Health risks associated with translocating marine mammals have been recognized as a potential threat to the conservation of species at risk and some best practices have been recommended (Measures 2004). Any reintroduction would require a risk assessment of the threat of translocating grey whale pathogen and parasites from a donor population to the Atlantic and what these ‘novel and exotic’ pathogens may mean for resident species, particularly those already at risk such as the endangered northern right whale.
With respect to habitat threats, it is not certain that threats to key habitats, particularly subtropical coastal and lagoon habitats needed for calving, could be mitigated to allow grey whales to use them successfully. As noted above, these environments are currently subject to very intense recreational use and are impacted by explosive urban development, such that conditions would be practically impossible for calving and rearing of young cetaceans. The environmental problems of these areas have been recognized for many years, and efforts are under way to restore degraded coastal and nearshore environments in this area. Substantial efforts will, however, still be required over many years (Florida Department of Environmental Protection 2004). Further, restoration of these essential habitats is under the jurisdiction of authorities in the USA and could not be mandated under SARA.
Existence of effective recovery techniques
Recovery techniques which have been proven effective must exist if this population is to be re-established. The reintroduction of a population of large whales to an area from which they have been extirpated, and the associated re-establishment of their migratory routes (with related ‘ecological learning’ issues) has never been attempted or completed successfully, and appears unlikely to be feasible.
The introduction of well over 100 mature individuals would probably be necessary to lay the basis for the re-establishment of a viable population of grey whales in the Atlantic. Populations of less than 250 mature individuals are considered “endangered” under the risk assessment criteria used by the Committee on the Status of Endangered Wildlife in Canada (COSEWIC) and the International Union for the Conservation of Nature and Natural Resources (IUCN) (COSEWIC 2004a). The western Pacific population of grey whales is apparently not recovering from a reduced population size of around 100 individuals, while the North Atlantic right whale is showing no signs of recovery from a population of some 300 individuals.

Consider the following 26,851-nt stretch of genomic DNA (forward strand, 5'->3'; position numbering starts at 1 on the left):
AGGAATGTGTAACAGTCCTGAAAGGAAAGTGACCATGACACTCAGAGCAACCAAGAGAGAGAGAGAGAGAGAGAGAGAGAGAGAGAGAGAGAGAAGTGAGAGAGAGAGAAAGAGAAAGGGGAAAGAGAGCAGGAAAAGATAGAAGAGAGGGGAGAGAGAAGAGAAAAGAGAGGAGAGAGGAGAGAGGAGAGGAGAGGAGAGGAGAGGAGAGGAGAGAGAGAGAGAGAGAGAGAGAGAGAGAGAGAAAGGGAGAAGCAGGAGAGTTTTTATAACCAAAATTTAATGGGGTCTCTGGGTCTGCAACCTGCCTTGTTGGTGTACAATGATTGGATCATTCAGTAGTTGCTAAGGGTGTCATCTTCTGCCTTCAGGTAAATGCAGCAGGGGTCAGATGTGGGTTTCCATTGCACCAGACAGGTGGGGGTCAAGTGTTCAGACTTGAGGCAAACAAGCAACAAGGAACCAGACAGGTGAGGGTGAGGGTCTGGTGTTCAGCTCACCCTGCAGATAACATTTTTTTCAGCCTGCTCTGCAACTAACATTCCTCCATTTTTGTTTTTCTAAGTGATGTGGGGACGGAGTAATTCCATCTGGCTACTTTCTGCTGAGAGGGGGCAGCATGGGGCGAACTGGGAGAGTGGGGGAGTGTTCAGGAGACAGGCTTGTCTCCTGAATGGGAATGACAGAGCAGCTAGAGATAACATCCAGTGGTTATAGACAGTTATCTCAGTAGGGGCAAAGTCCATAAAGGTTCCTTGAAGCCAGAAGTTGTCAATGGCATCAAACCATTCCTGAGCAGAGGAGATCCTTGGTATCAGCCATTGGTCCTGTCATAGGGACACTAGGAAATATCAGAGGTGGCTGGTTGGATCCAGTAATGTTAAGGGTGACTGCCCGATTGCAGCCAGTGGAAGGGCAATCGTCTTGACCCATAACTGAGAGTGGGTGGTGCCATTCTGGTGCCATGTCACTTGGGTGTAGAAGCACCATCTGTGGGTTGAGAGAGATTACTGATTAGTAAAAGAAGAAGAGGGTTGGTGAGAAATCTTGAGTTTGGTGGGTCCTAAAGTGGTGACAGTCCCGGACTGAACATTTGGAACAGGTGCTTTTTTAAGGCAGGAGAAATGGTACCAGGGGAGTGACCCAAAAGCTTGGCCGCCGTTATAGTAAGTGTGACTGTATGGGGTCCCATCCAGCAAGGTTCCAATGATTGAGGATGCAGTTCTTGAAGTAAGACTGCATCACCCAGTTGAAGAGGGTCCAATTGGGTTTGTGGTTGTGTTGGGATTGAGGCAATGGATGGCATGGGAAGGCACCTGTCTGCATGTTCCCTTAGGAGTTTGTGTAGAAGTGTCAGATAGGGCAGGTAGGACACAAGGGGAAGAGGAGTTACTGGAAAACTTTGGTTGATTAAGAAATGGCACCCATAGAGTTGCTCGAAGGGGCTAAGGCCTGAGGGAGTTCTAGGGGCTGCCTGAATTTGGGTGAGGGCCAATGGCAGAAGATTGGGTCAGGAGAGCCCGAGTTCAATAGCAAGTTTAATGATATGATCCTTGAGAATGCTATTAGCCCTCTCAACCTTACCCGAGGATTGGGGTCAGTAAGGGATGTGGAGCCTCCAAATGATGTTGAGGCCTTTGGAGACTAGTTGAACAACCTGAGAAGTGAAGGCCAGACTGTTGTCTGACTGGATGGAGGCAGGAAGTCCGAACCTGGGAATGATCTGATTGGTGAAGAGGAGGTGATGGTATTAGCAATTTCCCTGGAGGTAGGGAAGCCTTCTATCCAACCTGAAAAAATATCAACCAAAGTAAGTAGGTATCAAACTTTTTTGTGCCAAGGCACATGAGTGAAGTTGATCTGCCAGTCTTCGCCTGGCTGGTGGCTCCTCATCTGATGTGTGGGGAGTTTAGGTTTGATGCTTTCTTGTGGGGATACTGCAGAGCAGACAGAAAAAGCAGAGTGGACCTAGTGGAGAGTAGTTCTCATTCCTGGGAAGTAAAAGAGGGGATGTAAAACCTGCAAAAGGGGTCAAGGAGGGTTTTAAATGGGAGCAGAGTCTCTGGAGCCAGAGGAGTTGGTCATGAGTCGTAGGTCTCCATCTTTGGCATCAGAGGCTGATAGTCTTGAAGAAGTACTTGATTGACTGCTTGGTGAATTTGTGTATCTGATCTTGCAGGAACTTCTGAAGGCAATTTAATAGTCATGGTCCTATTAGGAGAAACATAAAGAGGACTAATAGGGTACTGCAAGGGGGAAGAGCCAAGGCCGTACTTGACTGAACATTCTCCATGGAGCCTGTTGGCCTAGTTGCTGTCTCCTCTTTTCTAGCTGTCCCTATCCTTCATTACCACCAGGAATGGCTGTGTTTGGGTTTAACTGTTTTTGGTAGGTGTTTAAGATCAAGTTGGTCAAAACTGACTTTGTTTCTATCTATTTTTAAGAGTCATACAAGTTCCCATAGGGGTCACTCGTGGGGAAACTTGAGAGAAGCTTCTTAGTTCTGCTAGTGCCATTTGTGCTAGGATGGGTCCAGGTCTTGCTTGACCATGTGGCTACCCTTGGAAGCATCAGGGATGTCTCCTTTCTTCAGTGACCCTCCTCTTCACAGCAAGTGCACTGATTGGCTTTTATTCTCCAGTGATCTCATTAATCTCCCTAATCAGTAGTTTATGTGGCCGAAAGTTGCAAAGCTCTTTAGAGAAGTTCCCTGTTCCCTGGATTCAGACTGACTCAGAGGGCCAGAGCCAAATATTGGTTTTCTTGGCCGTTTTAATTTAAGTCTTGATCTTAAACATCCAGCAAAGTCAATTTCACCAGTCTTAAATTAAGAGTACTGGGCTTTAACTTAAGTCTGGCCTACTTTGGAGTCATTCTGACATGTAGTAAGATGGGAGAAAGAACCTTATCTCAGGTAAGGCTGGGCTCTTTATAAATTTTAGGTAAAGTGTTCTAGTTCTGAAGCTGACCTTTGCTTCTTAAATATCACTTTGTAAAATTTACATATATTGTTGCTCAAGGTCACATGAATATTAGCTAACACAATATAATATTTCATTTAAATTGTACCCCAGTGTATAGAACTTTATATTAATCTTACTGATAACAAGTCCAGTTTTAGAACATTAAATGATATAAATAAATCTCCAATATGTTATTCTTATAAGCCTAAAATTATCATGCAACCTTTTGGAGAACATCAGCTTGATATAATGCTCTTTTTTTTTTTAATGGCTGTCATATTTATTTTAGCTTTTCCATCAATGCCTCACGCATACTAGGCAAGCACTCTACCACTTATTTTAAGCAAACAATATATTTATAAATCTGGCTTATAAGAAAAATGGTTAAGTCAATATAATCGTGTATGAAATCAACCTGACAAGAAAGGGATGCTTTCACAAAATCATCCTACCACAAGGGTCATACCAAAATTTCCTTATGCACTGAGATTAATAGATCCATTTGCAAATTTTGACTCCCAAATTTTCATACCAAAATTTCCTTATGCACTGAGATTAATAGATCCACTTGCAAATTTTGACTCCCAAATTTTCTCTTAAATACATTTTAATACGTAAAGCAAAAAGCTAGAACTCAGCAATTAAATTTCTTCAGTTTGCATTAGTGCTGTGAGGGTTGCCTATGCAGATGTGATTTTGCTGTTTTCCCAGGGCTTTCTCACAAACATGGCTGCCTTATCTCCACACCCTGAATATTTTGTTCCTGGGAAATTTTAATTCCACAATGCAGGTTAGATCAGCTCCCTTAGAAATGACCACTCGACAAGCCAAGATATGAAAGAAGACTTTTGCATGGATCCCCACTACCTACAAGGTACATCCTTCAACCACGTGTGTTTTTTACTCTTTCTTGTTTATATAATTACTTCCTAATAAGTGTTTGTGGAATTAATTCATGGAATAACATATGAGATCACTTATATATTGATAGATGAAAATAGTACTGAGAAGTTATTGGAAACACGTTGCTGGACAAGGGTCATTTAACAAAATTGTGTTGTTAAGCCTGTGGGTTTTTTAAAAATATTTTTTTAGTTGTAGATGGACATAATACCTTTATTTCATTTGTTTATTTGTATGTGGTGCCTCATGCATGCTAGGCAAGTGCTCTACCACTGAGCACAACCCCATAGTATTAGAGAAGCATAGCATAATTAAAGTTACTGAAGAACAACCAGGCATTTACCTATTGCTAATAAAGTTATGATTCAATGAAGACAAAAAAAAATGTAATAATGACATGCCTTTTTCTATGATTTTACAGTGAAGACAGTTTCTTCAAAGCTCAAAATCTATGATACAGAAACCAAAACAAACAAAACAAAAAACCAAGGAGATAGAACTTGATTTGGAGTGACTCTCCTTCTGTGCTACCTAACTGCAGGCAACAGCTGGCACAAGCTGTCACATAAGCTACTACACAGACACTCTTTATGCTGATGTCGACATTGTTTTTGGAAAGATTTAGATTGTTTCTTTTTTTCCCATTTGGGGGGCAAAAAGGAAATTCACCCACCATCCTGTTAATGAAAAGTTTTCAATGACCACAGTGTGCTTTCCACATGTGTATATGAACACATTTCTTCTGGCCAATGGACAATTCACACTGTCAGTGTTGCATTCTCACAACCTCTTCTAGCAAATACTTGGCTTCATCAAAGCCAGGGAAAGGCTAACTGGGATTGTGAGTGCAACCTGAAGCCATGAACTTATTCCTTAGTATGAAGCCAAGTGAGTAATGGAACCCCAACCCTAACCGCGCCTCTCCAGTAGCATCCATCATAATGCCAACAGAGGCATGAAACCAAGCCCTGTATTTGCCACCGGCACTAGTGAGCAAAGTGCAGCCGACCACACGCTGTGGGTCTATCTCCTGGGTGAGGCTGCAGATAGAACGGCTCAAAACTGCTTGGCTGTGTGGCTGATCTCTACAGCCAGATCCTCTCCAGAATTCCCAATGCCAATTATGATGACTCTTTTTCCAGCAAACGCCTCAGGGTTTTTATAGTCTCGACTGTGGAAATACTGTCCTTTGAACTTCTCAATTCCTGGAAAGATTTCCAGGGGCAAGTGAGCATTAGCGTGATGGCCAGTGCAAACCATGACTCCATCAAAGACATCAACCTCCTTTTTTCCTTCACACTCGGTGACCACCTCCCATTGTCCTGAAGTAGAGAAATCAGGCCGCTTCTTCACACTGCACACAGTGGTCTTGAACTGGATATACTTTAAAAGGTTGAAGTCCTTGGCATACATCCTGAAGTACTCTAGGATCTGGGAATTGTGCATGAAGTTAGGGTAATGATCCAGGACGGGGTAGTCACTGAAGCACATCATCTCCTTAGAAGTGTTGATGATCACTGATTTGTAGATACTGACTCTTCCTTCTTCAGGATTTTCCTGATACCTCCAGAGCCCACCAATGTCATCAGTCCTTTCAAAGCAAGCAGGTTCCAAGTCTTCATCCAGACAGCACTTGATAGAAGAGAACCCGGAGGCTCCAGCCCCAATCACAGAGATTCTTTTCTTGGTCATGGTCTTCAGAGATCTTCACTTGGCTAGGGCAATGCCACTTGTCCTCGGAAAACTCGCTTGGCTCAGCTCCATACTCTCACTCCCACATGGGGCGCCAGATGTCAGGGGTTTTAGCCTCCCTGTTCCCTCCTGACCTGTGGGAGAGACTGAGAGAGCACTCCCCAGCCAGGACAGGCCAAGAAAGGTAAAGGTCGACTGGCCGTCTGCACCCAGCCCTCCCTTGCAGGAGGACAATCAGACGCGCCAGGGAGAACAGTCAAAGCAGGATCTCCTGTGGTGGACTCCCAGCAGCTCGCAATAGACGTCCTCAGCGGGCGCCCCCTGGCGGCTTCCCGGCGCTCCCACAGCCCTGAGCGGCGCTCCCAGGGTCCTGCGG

The transport of small whales in limited numbers (e.g. killer whales) is possible, and there is a documented report of live capture, holding and subsequent release to the wild of a newborn grey whale (Reeves and Mitchell 1987), but the transport of large whales, of breeding size, has not been successfully attempted. This transportation would probably be feasible on an individual basis, but enormous (essentially infeasible) efforts would be required to transport the number of individuals necessary to establish a breeding population.
Even if the transportation of many whales were possible, it is extremely doubtful that re-introduced individuals could re-establish the complex and lengthy seasonal migration pattern which appears to be essential for the species in the eastern Pacific. Migration from subtropical to northern areas is typical of many large whales (e.g. right whales, humpback whales), but the eastern Pacific grey whale has the longest migration route of any mammal and the migratory pathway would have to link much more specific habitats for successful completion of their life cycle than for other large whale species.
Recovery feasibility conclusion
In summary, recovery of the grey whale (Atlantic population) appears neither biologically nor technically feasible at the present time. Biologically, the ability of individuals from a different area to learn the complex migratory pathway which appears essential to successful completion of the life cycle of this species seems highly questionable. Recent experience has shown that the recovery of populations of large whales from very depleted states (several hundred individuals) is biologically difficult. The technical feasibility of transporting the large numbers of whales needed to support the re-establishment of a viable population has not been demonstrated. The technical feasibility of restoration of the coastal habitats necessary for calving, breeding, and the north-south migration has also not been demonstrated, and in any case, jurisdiction for restoration of the essential calving and rearing habitats is outside Canada.